As you know, we’re now working with a number of major recruiting and technology companies to help shape the form of future technologies and recruiting processes circa 2015-2020, particularly Jobs2Web and LinkedIn. While some important trends are emerging, it’s very clear that most U.S.-based companies are still trapped in the past. Here’s a quick survey on what it takes to hire the best passive candidates. This will provide some quick insight on how advanced your company is in hiring top talent, and if it’s on the right trajectory or not.
While some of the following points are broad projections, most are reasonable extrapolations of current trends.
The Future of Recruiting 2015-2020: Six Key Major Trends to Consider
- 1. Category-based hiring will replace individual job requisitions. Rather than drive candidates to individual requisitions, jobs will be posted by groups or projects (i.e., sales, engineering, operations, product launch, etc.) regardless of level. From these “hubs” candidates will be automatically matched with potential opportunities that best meet their capabilities and interests. Specific requisitions will be written after a candidate is selected. The legal issues associated with this shift are now being identified and addressed.
- 2. Candidates will be hired based on their ability to successfully perform in comparable environments and cultures, rather than on their absolute level of skills and experience. Current requisition-based hiring is fundamentally flawed. For one thing, having or not having the skills and experiences described predicts neither success nor failure. Worse, top people, even those with the skills and experience described, won’t apply since they’re looking for career moves, not lateral transfers. Job profiles that define successful performance rather than list skills and experiences can eliminate this problem. These performance-based job descriptions, aka performance profiles, have been shown to increase assessment accuracy, improve on-the-job performance, and reduce turnover. This is an important trend to consider from a performance management and organizational development standpoint.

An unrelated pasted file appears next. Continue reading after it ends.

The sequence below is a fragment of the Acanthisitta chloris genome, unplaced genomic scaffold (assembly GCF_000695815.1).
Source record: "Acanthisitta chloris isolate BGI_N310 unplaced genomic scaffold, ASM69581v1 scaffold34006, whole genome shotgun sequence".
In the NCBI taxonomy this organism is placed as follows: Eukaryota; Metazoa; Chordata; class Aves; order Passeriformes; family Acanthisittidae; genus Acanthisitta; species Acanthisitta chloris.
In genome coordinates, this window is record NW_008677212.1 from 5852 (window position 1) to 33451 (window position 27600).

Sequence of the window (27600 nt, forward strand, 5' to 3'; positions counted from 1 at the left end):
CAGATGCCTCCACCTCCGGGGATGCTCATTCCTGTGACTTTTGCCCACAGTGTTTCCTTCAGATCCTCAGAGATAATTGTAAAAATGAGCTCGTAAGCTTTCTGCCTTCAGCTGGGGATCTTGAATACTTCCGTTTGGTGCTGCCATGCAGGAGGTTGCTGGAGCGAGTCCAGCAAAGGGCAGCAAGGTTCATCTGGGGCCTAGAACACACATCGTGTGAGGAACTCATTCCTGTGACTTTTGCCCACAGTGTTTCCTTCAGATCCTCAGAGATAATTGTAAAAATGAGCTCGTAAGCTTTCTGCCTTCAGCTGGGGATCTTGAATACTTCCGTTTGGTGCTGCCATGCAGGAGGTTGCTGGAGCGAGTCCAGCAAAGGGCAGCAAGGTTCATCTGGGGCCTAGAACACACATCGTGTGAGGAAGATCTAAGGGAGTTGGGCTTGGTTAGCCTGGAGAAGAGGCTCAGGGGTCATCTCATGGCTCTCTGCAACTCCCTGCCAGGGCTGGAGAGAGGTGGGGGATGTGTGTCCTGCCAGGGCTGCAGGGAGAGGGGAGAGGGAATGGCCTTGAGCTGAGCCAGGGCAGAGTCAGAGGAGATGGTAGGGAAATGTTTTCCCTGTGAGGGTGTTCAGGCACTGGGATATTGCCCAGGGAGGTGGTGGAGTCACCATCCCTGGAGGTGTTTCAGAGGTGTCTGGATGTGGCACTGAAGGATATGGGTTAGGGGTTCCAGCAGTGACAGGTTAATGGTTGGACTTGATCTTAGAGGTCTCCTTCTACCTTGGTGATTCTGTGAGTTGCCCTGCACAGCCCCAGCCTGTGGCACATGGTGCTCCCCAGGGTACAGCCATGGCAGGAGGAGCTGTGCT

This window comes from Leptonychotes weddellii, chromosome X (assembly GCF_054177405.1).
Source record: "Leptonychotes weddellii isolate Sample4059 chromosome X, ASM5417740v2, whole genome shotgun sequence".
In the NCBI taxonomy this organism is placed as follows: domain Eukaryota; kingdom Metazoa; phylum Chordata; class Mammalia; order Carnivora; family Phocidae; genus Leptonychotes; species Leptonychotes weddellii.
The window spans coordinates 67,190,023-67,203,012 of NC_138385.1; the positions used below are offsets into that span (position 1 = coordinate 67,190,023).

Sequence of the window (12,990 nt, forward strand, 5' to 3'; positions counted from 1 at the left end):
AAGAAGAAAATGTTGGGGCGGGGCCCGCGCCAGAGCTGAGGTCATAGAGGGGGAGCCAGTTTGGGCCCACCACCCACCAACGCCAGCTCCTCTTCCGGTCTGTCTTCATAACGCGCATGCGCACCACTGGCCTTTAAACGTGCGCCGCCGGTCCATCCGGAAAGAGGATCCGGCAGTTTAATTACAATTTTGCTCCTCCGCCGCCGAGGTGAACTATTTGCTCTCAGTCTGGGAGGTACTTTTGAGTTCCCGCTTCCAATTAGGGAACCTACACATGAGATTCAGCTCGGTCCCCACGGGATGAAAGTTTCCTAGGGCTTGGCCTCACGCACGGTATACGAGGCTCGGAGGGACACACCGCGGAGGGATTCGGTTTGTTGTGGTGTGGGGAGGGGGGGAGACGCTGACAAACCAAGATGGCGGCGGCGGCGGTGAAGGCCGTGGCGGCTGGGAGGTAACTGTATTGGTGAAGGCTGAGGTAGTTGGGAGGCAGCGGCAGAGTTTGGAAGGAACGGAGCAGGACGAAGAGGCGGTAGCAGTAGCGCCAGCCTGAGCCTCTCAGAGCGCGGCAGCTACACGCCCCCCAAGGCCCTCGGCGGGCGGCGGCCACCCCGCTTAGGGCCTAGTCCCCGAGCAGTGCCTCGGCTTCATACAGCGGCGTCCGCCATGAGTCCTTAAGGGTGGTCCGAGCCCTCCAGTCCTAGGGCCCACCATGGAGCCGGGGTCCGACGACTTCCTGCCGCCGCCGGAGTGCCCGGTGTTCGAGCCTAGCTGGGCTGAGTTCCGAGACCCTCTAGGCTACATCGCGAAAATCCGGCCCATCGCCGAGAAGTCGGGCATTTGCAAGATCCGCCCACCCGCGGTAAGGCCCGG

- 3. Integrated workforce planning will drive the recruiting and hiring process. Workforce plans will be automatically generated during the business planning process and updated constantly based on actual operating performance. These plans will generate job requirements by category and automatically match the best prospects in a company’s internal and extended talent network.
- 4. 360° talent networking will become the primary external candidate sourcing process. As everyone in the workforce becomes connected by one degree of separation with everyone else, it will be easy to instantly match potential prospects with open opportunities. Dynamic talent communities will allow companies to focus their sourcing and recruiting efforts on pre-qualified prospects. The results: maximize quality of hire, minimize cost, and move to a just-in-time hiring environment that best balances candidate supply with demand. Implementing PERP programs is the first step in this movement.
- 5. The hiring manager self-serve recruiting model will change the role of corporate recruiting. As search and automated matching tools become more prevalent, hiring managers will be able to personally handle the bulk of their own recruiting efforts. This will change the role of the corporate recruiter and the corporate recruiting department. As part of this, tools and training will be pushed to hiring managers to enable them to define the work, conduct the assessment, recruit the candidate, and negotiate an offer. We provide the core interviewing and recruiting training for hiring managers as part of our Performance-based Hiring training programs. Check this out if you’d like to see how this can accelerate the trend to a self-service model like the one predicted.
- 6. Work will be customized to meet individual and demographic needs. As matching technology improves, it will be easier to accommodate the job and career needs of an aging and shifting workforce. Emphasis on project-based work will allow for more contingent workers, with career-based opportunities provided to those with the potential and desire to grow with, and lead, the company.
As seen by the rate of adoption of tools like LinkedIn and Jobs2Web, most companies are reluctant to change quickly, holding onto past practices with the hope that modest incremental changes will suffice. This strategy is likely to exacerbate the problem. Fundamental process changes in how top talent is found, recruited, and hired will be required to take full advantage of these and other emerging technological advances.